Koran manuscript from early period of Islam
Tübingen University fragment written 20-40 years after the death of the Prophet, analysis shows
A Koran fragment from the University of Tübingen Library has been dated to the 7th century - the earliest phase of Islam - making it at least a century older than previously thought. Expert analysis of three samples of the manuscript parchment concluded that it was more than 95 percent likely to have originated in the period 649-675 AD - 20 to 40 years after the death of the Prophet Mohammed. Such scientific dating of early Koran manuscripts is rare.
The Tübingen fragment was tested by the Coranica project, a collaboration between the Académie des Inscriptions et Belles-Lettres Paris and the Berlin-Brandenburgischen Academy of the Sciences and Humanities, sponsored by the German Research Foundation (DFG) and France’s Agence Nationale de la Recherche (ANR). The project investigates the Koran in the context of its historical background using documents such as manuscripts and information derived from archaeological excavations.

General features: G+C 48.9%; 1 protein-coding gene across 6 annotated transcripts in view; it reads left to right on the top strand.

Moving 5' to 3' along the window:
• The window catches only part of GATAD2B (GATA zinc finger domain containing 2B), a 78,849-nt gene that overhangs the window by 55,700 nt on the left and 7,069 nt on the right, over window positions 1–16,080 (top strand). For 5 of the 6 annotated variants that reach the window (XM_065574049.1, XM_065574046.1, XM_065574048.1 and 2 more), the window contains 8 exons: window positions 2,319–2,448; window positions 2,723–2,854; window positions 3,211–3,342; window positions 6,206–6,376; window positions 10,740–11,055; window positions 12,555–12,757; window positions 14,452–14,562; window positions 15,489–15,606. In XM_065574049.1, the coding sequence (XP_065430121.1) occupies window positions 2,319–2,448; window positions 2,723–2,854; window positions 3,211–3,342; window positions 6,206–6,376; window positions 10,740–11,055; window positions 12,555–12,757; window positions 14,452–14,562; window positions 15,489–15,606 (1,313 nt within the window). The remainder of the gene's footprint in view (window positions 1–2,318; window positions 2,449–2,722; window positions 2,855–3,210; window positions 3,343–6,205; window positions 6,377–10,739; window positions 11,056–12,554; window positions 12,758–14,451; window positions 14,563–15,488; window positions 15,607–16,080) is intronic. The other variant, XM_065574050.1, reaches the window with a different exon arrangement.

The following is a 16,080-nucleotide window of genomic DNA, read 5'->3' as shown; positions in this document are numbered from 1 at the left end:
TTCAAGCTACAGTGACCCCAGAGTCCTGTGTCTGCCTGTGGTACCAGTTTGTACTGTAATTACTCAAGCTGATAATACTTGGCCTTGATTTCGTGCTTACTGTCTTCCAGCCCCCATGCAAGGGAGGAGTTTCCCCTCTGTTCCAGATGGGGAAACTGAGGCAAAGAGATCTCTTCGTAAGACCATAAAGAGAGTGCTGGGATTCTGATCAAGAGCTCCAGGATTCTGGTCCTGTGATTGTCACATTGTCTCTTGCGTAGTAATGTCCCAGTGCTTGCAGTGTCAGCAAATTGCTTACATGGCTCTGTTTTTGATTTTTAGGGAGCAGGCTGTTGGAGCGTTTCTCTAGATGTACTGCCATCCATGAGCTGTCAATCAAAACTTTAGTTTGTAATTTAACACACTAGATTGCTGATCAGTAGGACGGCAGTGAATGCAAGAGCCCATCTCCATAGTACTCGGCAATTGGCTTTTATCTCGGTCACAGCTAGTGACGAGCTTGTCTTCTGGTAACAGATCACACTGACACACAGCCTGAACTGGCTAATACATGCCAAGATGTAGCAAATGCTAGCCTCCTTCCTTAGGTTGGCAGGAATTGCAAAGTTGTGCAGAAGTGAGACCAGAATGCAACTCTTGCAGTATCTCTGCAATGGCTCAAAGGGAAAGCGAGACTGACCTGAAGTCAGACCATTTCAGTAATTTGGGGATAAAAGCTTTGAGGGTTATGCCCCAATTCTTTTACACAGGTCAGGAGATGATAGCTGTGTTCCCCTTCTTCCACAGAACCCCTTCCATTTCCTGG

The project carries out palaeographic analyses to determine the age of a text via its special characteristics. The carbon-14 analysis of the Tübingen fragment was carried out by the Ion Beam Physics Laboratory at ETH Zürich.
The fragment in question is one of more than 20 in the University Library Collection written in Kufic script, one of the oldest forms of Arabic writing. The manuscript came to the University in 1864 as part of the collection of the Prussian consul Johann Gottfried Wetzstein. You can view it online at: http://idb.ub.uni-tuebingen.de/diglit/MaVI165
Projekt Coranica: http://www.coranica.de/
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